A Cinco de Mayo taco adventure

Posted on 06 May 2013 at 12:15pm
Los Torres Taqueria al carbon y barbacoa

Los Torres Taqueria al carbon y barbacoa tacos

As every schoolboy knows, “Cinco de Mayo” is Spanish for “Let’s go into a food coma by eating tacos.” Which is exactly how I spent my weekend.

Technically, I didn’t undertake this voyage gastronomique on Sunday, the actual 5th of May, but on Saturday, so-called Star Wars Day (“May the 4th be with you”), but that was necessary in order to allow my body time to recover before the work week.

I embarked on my personal Cinco de Mayo food festival with my friend, taco blogger José Ralat-Maldonado, founder of the recent North Texas Taco Festival and author of The Taco Trail. This is a usual enterprise for José, who organizes such tweetups every so often to showcase the best taquerias in Dallas. And his judgment is stellar.

We started the adventure by pounding a shot of anejo to “prime the pump.” Then it was off to indulge in what numbered six tacos plus a Mexican Coke, setting me back at the end of the afternoon by a mere $12.50.

The trail started in Oak Cliff at a place called Los Torres Taqueria in Clarendon, which José insists is an actual magical realm not unlike Middle-earth, Hogwarts or a gym where only hot guys hit on you. Los Torres is the only Sinaloan taqueria in town, meaning the style of tacos mimics that of the Mexican stage of Sinaloa between Sonora and Chihuahua. The distinctive feature of the tacos here is that the are available with handcrafted harina (flour) tortillas, and boy, are they worth the extra 25 cents. The tortillas are crisp without being stiff like fast food corn tortillas, and the blasphemy of Cool Ranch Flavoring has never touched their creation. Fresh off the griddle and warm, they envelope the carne asasa al carbon, diced beef grilled to a light crunch, as well as the tender succulence of the barbacoa roja. The simple fixin’s bar avoids the tyranny of choice with just a few salsas, lime, cilantro and pico to accompany the tacos; they subtly augment the flavors.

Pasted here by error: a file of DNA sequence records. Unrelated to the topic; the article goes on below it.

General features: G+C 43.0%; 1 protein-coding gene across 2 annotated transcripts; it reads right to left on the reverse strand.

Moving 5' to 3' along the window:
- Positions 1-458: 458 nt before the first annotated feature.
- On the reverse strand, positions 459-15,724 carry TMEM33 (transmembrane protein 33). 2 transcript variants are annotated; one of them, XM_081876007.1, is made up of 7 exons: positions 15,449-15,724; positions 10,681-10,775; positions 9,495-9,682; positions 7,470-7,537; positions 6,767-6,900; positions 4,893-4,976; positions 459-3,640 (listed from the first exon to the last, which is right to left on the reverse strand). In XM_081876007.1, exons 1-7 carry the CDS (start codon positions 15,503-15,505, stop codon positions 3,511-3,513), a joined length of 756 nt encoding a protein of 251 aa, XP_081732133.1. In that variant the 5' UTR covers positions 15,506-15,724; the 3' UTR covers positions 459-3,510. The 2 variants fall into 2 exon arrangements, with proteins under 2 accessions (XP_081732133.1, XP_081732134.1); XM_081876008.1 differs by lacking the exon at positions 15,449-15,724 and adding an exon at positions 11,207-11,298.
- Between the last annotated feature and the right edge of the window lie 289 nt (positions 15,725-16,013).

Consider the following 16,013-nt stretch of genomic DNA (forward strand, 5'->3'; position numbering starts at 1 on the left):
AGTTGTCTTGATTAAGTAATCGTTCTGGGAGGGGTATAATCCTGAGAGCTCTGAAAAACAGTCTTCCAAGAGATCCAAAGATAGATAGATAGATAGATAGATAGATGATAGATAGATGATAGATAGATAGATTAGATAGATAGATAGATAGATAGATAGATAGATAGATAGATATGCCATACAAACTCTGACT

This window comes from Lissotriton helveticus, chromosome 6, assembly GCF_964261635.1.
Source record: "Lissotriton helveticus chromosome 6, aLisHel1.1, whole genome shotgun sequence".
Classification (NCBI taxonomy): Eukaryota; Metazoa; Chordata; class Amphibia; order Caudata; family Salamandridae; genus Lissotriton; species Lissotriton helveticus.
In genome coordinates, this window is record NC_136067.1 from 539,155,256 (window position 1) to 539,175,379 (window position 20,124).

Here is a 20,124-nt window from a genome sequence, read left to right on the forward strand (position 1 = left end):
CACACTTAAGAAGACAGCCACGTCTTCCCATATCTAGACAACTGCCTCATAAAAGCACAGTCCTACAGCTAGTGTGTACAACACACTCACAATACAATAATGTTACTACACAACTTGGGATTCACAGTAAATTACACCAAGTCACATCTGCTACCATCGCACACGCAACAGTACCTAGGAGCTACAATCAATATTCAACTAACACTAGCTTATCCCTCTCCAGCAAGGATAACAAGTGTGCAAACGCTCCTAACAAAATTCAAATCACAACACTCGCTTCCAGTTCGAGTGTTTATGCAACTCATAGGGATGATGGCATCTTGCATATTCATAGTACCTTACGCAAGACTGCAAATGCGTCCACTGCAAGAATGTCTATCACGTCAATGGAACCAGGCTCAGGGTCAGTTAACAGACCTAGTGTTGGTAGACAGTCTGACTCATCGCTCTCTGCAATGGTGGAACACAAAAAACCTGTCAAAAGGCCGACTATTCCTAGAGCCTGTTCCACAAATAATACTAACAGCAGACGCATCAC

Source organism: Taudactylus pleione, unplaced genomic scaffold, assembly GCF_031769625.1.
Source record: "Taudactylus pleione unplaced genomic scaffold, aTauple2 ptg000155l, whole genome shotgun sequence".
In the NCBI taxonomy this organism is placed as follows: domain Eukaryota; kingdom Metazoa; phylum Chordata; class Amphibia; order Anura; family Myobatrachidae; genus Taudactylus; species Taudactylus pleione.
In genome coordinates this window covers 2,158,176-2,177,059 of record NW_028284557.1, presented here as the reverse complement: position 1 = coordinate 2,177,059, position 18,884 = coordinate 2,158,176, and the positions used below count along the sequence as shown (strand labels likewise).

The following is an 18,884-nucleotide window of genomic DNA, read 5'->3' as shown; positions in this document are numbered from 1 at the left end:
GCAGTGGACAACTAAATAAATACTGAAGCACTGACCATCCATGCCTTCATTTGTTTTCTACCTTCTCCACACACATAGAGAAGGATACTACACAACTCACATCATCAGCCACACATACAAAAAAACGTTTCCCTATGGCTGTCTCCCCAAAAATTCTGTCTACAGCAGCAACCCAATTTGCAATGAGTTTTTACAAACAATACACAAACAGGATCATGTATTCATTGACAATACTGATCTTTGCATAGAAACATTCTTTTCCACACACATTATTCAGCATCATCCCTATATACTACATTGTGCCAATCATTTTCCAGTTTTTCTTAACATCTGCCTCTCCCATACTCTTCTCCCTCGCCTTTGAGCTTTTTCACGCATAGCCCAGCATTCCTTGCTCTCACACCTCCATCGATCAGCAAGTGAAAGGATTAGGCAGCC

Fito's bistek y trompo tacos

Fito’s bistek y trompo tacos

The next place on our jaunt was truly a hole-in-the-wall, by which I mean you literally talk to a guy through a hole in a wall. Fito’s is actually a mini-chain of three taco stands, based in Oak Cliff. A little building adjacent to a tire shop, it’s not just unpretentious, it’s hardly inviting. But looks can be deceiving. Enclosed by a plastic awning, you can order from the many pictures of tacos gracing the façade. Don’t worry — you don’t have to point; they speak English perfectly well, though if you speak Spanish, all the better.

The fixin’s here are even more minimalist than Los Torres — other than grilled onions and cilantro on your plate, you get a choice of red salsa or salsa verde for you to squirt along your trompo (meat shaved from a tower of grilled pork, which resembles a cyclone as drawn by a first grader). The trompo could be considered the specialty here, although I also very much enjoyed the bistek, both enlivened by the punch from two heat-imparting salsas.

Mi Tierrita trompo y barbacoa tacos

Mi Tierrita trompo y barbacoa tacos

The final stop on our tour was Mi Tierrita Taqueria y Pupusaria, across from the Tradewinds Social Club in Oak Cliff and next door to a spooky Santeria shop. Here, trompo really is the highlight, and I was not disappointed, with bits of pineapple providing a tart contrast to the rich meat. I was also pleased, though, the tortillas were extra greasy this day. And the barbaocoa was delish, too.

The bad thing about the taco trail expedition: We didn’t get to try the pupusas here, or go back for more tacos once we were done. We were full.

And Cinco de Mayo was thusly celebrated.

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